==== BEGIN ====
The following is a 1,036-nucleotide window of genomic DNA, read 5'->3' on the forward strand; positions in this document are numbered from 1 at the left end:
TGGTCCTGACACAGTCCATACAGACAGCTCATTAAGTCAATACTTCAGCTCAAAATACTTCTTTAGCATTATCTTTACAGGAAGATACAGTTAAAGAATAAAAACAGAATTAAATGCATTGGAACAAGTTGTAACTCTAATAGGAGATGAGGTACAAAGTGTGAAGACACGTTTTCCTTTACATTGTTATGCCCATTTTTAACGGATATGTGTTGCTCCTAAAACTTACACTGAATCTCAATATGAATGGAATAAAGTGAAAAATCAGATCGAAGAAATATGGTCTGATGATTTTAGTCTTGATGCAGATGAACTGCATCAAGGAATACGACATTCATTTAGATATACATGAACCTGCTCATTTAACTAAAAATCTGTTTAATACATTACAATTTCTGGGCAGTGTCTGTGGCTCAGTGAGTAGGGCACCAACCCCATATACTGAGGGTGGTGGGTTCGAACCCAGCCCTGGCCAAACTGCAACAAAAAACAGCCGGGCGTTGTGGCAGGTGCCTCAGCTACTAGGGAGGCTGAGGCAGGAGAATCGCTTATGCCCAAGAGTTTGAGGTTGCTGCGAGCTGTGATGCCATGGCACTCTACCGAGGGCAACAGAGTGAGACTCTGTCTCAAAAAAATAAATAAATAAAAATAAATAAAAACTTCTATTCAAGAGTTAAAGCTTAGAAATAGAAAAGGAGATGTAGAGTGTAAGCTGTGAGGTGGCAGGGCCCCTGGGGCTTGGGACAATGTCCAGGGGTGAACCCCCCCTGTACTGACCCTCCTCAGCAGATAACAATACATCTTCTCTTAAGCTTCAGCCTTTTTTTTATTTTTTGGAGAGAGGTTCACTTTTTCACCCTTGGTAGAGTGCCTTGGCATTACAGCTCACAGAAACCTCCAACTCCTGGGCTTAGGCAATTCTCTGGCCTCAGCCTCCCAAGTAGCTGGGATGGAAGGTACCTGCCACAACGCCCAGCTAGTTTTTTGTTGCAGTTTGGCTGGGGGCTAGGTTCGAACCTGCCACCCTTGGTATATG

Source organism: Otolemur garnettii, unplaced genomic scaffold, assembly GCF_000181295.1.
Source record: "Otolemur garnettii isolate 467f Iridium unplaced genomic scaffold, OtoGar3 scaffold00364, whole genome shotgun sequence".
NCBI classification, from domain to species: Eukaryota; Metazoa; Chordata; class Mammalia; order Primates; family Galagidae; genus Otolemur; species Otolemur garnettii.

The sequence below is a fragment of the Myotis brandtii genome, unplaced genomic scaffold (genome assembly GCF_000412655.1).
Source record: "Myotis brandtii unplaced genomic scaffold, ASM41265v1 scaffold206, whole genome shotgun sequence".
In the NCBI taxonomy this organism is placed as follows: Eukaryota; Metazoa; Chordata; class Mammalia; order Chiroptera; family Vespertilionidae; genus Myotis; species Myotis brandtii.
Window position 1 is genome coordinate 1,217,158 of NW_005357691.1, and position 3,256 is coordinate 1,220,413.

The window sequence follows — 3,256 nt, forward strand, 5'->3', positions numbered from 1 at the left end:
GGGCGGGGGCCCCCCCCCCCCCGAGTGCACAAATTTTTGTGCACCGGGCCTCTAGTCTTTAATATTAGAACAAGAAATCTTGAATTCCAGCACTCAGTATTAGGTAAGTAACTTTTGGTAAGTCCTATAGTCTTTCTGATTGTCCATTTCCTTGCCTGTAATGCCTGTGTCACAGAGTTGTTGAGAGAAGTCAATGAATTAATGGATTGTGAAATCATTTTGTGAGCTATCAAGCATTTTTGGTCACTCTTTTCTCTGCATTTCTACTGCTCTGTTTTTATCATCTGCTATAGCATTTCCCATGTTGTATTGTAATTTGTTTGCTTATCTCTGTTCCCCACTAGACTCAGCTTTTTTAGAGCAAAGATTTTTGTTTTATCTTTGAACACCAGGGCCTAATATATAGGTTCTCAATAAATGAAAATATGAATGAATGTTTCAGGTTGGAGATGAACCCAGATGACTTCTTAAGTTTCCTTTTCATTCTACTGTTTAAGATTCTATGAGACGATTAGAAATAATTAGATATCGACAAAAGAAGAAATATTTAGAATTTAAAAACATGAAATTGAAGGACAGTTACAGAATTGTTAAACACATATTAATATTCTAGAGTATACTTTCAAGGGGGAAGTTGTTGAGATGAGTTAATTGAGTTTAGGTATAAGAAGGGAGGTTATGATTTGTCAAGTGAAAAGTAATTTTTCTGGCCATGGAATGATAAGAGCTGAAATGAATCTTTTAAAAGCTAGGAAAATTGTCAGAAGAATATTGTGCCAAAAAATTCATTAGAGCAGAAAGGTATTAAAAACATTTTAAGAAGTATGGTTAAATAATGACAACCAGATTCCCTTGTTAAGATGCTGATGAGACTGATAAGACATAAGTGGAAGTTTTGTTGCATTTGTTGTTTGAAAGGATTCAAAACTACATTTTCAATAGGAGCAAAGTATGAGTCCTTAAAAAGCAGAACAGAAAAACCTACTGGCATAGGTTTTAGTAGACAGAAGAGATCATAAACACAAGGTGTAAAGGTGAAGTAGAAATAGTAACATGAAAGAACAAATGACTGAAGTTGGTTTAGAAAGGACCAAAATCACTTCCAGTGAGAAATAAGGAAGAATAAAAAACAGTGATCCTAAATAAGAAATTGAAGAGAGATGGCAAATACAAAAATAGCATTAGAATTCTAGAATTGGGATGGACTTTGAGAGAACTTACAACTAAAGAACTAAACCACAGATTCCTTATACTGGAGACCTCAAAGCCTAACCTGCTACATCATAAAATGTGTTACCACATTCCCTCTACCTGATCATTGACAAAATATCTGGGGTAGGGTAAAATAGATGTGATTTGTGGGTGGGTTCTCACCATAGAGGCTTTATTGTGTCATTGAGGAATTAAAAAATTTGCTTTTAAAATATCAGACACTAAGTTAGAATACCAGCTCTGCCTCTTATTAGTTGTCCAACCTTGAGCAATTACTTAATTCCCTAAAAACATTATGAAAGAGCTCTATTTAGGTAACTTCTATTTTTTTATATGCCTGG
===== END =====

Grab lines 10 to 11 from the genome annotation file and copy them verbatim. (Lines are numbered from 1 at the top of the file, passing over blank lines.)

The window sequence follows — 3,256 nt, forward strand, 5'->3', positions numbered from 1 at the left end:
GGGCGGGGGCCCCCCCCCCCCCGAGTGCACAAATTTTTGTGCACCGGGCCTCTAGTCTTTAATATTAGAACAAGAAATCTTGAATTCCAGCACTCAGTATTAGGTAAGTAACTTTTGGTAAGTCCTATAGTCTTTCTGATTGTCCATTTCCTTGCCTGTAATGCCTGTGTCACAGAGTTGTTGAGAGAAGTCAATGAATTAATGGATTGTGAAATCATTTTGTGAGCTATCAAGCATTTTTGGTCACTCTTTTCTCTGCATTTCTACTGCTCTGTTTTTATCATCTGCTATAGCATTTCCCATGTTGTATTGTAATTTGTTTGCTTATCTCTGTTCCCCACTAGACTCAGCTTTTTTAGAGCAAAGATTTTTGTTTTATCTTTGAACACCAGGGCCTAATATATAGGTTCTCAATAAATGAAAATATGAATGAATGTTTCAGGTTGGAGATGAACCCAGATGACTTCTTAAGTTTCCTTTTCATTCTACTGTTTAAGATTCTATGAGACGATTAGAAATAATTAGATATCGACAAAAGAAGAAATATTTAGAATTTAAAAACATGAAATTGAAGGACAGTTACAGAATTGTTAAACACATATTAATATTCTAGAGTATACTTTCAAGGGGGAAGTTGTTGAGATGAGTTAATTGAGTTTAGGTATAAGAAGGGAGGTTATGATTTGTCAAGTGAAAAGTAATTTTTCTGGCCATGGAATGATAAGAGCTGAAATGAATCTTTTAAAAGCTAGGAAAATTGTCAGAAGAATATTGTGCCAAAAAATTCATTAGAGCAGAAAGGTATTAAAAACATTTTAAGAAGTATGGTTAAATAATGACAACCAGATTCCCTTGTTAAGATGCTGATGAGACTGATAAGACATAAGTGGAAGTTTTGTTGCATTTGTTGTTTGAAAGGATTCAAAACTACATTTTCAATAGGAGCAAAGTATGAGTCCTTAAAAAGCAGAACAGAAAAACCTACTGGCATAGGTTTTAGTAGACAGAAGAGATCATAAACACAAGGTGTAAAGGTGAAGTAGAAATAGTAACATGAAAGAACAAATGACTGAAGTTGGTTTAGAAAGGACCAAAATCACTTCCAGTGAGAAATAAGGAAGAATAAAAAACAGTGATCCTAAATAAGAAATTGAAGAGAGATGGCAAATACAAAAATAGCATTAGAATTCTAGAATTGGGATGGACTTTGAGAGAACTTACAACTAAAGAACTAAACCACAGATTCCTTATACTGGAGACCTCAAAGCCTAACCTGCTACATCATAAAATGTGTTACCACATTCCCTCTACCTGATCATTGACAAAATATCTGGGGTAGGGTAAAATAGATGTGATTTGTGGGTGGGTTCTCACCATAGAGGCTTTATTGTGTCATTGAGGAATTAAAAAATTTGCTTTTAAAATATCAGACACTAAGTTAGAATACCAGCTCTGCCTCTTATTAGTTGTCCAACCTTGAGCAATTACTTAATTCCCTAAAAACATTATGAAAGAGCTCTATTTAGGTAACTTCTATTTTTTTATATGCCTGG